Our company turns the traditional capitalist business model upside down – and it could help tackle the rising levels of inequality in the UK, write David Pike and Karin Sode, co-founders of People’s Energy, a crowdfunded energy company with more than 14,000 customers.
Inequality is growing within the British economy, and it’s time to do something about it. A new report by the Institute of Public Policy Research (IPPR), a progressive think tank, has revealed only 22 per cent of people think the way the economy works is fair.
A continually changing British economic climate means there is a significant call to action for businesses to change their processes to reflect a stronger and fairer work ethic.
The report, called Prosperity and Justice: A plan for the new economy, revealed damning statistics highlighting Britain is becoming more unequal. It is argued that current business conduct is adding to this problem, rather than helping to solve it. The report also suggested the UK economy simply is not working, with living standards stagnating and people feeling increasingly disenfranchised.
People’s Energy is exactly that – the people’s energy – and we are actively bucking a toxic business trend which is adversely impacting the country’s economy. In a radical move, we put profits and ownership in the hands of people looking for a fairer deal on gas and electricity. People are fed up with being taken for a ride by large corporates, with some losing trust in their suppliers completely. By giving people a stake in our company, they are part of a community that builds profit which is shared out among all. Seventy-five percent of profits are returned to our customers in an annual rebate, which will increase to 100 per cent after seven years.
The IPPR report highlights how much our economy needs fundamental reform, not just short-term measures. Our business model turns the capitalist model upside down, giving everyday people the benefits of the company’s profits. It is not a renationalisation, but a hybrid between a capitalist and social enterprise model.
According to the report, the country needs investment-led growth which reduces the incentives that currently favour short-term shareholder returns over long-term productive investment. By rejecting the traditional shareholder model and creating a ‘publicly’ funded – meaning crowdfunded – company, People’s Energy has overcome the challenge of a short-term focus. The IPPR think tank also states that a fairer economy is a stronger economy, and we need to achieve prosperity and justice together. Contrary to hundreds of companies across the UK, our business model is built on the ‘Conscious Capitalism’ model put forward by John Mackey and Rajendra Sisodia in the 2013 book Conscious Capitalism, which builds social purpose into the very fabric of the company rather than as a corporate social responsibility add-on or afterthought.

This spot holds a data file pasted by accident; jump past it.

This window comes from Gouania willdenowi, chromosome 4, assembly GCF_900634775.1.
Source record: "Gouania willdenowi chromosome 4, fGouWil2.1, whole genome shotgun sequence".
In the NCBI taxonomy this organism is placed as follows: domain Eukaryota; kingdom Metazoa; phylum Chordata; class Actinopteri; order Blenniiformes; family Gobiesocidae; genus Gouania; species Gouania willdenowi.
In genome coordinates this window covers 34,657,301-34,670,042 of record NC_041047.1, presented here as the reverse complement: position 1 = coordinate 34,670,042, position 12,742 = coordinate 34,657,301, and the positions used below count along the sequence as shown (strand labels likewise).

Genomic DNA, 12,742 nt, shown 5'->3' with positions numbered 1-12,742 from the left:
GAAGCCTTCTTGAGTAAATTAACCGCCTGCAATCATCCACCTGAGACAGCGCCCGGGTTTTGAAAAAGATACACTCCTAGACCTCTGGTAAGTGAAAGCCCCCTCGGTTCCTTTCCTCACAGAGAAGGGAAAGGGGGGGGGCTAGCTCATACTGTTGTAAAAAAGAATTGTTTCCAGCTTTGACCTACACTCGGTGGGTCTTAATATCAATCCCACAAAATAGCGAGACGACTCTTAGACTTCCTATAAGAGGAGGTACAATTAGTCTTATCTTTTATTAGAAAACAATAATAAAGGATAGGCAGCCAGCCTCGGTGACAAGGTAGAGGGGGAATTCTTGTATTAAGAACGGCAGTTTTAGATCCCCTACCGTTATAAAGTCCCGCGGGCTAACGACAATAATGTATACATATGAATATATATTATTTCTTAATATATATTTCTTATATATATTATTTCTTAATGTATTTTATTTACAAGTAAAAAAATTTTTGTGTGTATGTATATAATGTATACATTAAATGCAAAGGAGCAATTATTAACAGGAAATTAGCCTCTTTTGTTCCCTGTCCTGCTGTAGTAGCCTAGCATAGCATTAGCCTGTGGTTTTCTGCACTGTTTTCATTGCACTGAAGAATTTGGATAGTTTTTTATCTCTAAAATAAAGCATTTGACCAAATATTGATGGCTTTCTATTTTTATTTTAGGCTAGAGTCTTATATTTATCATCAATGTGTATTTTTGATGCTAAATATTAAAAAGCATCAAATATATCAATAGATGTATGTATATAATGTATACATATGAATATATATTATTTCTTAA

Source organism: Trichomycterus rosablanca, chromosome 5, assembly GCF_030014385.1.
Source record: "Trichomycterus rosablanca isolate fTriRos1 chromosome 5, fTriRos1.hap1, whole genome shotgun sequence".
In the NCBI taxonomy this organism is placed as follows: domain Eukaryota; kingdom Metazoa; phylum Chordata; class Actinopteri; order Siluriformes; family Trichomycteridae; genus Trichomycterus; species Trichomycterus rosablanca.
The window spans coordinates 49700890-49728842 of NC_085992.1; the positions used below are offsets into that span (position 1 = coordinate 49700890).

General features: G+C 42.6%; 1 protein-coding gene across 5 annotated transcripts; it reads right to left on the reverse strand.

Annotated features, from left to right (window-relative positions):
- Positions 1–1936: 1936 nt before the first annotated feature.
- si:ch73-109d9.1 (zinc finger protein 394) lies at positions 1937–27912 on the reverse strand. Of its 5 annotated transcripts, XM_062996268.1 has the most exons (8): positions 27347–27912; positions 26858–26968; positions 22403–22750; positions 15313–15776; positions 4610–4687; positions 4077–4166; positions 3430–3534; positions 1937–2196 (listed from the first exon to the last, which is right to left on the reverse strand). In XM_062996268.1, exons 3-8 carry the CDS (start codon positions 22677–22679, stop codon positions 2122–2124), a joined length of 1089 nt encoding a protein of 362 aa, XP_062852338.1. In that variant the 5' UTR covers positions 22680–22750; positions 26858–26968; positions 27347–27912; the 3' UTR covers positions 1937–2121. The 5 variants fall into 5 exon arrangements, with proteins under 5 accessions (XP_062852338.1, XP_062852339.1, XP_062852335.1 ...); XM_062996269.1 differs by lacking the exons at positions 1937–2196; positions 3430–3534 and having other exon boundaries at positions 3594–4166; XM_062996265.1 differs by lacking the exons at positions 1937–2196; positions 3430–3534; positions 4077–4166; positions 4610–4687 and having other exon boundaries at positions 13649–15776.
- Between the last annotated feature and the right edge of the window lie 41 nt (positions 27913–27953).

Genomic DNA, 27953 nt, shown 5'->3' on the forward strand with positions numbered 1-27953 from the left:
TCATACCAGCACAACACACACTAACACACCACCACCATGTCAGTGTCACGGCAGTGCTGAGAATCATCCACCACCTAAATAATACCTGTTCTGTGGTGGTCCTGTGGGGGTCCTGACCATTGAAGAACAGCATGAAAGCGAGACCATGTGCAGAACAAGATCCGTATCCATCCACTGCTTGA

Our overall purpose is to give power back to the people, by providing a solution that simplifies the buying process, always gives them the best deal and a share in the takings of the company. It also gives them confidence that the company is making good, ethical choices on their behalf. Ensuring equal access to affordable energy for all has been embedded into our focus from the beginning.
Power to the people
Giving people greater power, including inviting customer representatives to sit on our board, allows us to hear first-hand what people want. We have included a worker representative on our advisory board from day one, and recently added a customer representative on the board. Both roles are democratically elected by customers and staff. When a major decision needs to be made, customers have a vote on the direction of the business. People’s Energy directors share decisions, accounts, their salaries, and wholesale energy costs openly to maintain transparency.
Challenging the industry
Our own research into profits of big energy companies made for alarming, but depressingly unsurprising, reading, with people across the country believing UK organisations are becoming greedier and less honest.
The IPPR thinktank suggests it is an imperative that we promote open markets and reduce the near-monopoly power of dominant companies, and we agree. People’s Energy actively challenges the larger players in the energy market, and more should do the same in their respective industries.
Recognising your staff
Worker pay continues to remain an issue according to the IPPR report, but this isn’t anything new. So many companies are guilty of painting a rosy picture for the public that employees are at the heart of their organisation and everyone is treated fairly and equally. This is rarely the case.
Workers of all ages can be paid the minimum wage, but there is a lack of investment in actively developing young people. We pay all of our staff at least the living wage and provide leadership to enable rapid growth and opportunities for development.
More organisations need to bite the bullet and disrupt their industries to tackle the inequality which is currently gripping the British nation. People’s Energy has built its foundations on ethical structures which gives back to its consumers, more businesses need to put customers and employees at the heart of company values, not just in theory but in practice.